When the child finally grew, he would never know about the Okitankwo River; the small plantations that bonded us together-sweet potatoes and sugarcanes that we grew along its edges, a few kilometers away from home. The famous Okitankwo River was the sparkling river that ran through at least five villages including my own, Mbieri in Imo State. It didn’t cower in the face of the fierce sun in the dry season. We would carry our cans and buckets to the river to get some water and use the smooth white pebbles that lay at its bank to scrub our dry feet till they become soft. The waters were so clear that we saw fresh fishes gliding with the tough currents; so clear that one could reach out and catch fish with both hands. Now the little water left was too warm and too toxic to support aquatic life. The fish displayed on the table by the fishermen had been dried so much that it could leave cuts in someone’s mouth. The children of nowadays didn’t know what fresh fish from Okitankwo river tasted like, they were content with eating the dried crayfish and tilapia. They saw the toughness as normal but I knew that was not what fresh fish tasted like. Fresh fish was a staple of our nsala soup; we would roll our eba into the thick spicy broth, laden with the traditional fresh catfish, and swallow it ‘gbim gbim’ down our throats. The white sands on the Okitankwo river bank would be used together with paw paw leaves to scrub the blackened backs of our pots and kettles till they shone like a mirror. We would rush to the river bank when we heard the slightest noise but would end up staring at the hot baked earth and white stones where the water had once passed through. The edges of the river were where we dared nature, forcing the marshland to produce sweet sugarcane when we farmed with skill and patience. We would put seedlings into the ground, tend to them as the greens shot out from the earth, and wait patiently for the sweet yellow bananas that hung clearly on evergreen trees. The women in our household would carry the bananas in long baskets and ferry them to the next village where other women would hustle for the white sugarcanes in exchange for cubes of soap and seasoning. We would sit under the full moon sharing the fruits under the full moonlight and telling folktales. But when this child would sit under the moon, he would hear stories of a gift of nature that had once been of cultural significance to his people, a source of a rare food crop and foreign exchange of some sort. With the waters went a part of us. He would be taken to the Okitankwo River and shown the pathway the waters followed, the swamp that held our crops was now ridden with remnants of water grass and the waters had retreated like a tortoise into his shell.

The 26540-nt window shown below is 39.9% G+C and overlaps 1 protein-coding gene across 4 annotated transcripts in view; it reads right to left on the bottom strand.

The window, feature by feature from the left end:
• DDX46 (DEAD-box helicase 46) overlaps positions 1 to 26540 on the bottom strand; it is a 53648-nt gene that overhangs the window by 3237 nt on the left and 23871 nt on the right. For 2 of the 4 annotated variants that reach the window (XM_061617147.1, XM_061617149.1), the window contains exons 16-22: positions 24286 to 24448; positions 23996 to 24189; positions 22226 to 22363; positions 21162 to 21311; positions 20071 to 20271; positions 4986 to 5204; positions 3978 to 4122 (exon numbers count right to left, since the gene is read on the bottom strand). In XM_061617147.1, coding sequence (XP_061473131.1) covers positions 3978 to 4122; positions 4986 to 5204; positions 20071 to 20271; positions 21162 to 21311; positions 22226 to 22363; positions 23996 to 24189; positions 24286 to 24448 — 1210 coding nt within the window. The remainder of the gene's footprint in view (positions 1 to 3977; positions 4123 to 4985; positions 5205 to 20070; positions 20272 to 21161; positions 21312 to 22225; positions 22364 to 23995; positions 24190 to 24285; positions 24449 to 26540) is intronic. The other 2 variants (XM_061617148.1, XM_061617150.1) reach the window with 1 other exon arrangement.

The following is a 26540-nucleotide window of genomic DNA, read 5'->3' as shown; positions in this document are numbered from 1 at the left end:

My mother said we had offended the gods so they had cursed the land and taken back the gifts of water and the crops that grew therein. But as I grew older and watched how nature changed all around me, I knew the gods were not to blame but we, humans and the way we didn’t notice how nature was changing all around us.